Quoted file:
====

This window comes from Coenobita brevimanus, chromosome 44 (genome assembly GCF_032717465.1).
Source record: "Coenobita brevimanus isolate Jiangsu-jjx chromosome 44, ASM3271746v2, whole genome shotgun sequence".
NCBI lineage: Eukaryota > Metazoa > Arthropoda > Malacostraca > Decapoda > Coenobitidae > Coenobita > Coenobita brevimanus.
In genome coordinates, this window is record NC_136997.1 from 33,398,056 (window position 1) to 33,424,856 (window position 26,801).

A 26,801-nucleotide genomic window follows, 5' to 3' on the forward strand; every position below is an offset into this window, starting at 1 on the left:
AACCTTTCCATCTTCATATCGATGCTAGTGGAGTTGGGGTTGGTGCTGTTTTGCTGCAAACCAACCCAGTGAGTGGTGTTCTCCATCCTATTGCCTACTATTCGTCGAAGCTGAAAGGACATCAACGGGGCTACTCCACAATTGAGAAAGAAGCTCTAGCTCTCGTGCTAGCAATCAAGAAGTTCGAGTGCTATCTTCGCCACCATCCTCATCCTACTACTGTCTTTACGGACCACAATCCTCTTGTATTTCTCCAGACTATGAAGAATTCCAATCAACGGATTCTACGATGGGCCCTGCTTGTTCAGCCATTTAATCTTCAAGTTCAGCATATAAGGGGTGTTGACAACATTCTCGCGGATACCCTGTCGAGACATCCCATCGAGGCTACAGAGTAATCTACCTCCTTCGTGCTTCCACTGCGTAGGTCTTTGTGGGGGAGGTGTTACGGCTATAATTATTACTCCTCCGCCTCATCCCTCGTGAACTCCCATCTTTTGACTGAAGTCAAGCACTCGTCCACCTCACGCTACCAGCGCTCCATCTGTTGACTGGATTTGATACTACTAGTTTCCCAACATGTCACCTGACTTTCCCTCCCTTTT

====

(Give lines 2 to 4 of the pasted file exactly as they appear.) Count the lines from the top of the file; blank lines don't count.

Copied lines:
Source record: "Coenobita brevimanus isolate Jiangsu-jjx chromosome 44, ASM3271746v2, whole genome shotgun sequence".
NCBI lineage: Eukaryota > Metazoa > Arthropoda > Malacostraca > Decapoda > Coenobitidae > Coenobita > Coenobita brevimanus.
In genome coordinates, this window is record NC_136997.1 from 33,398,056 (window position 1) to 33,424,856 (window position 26,801).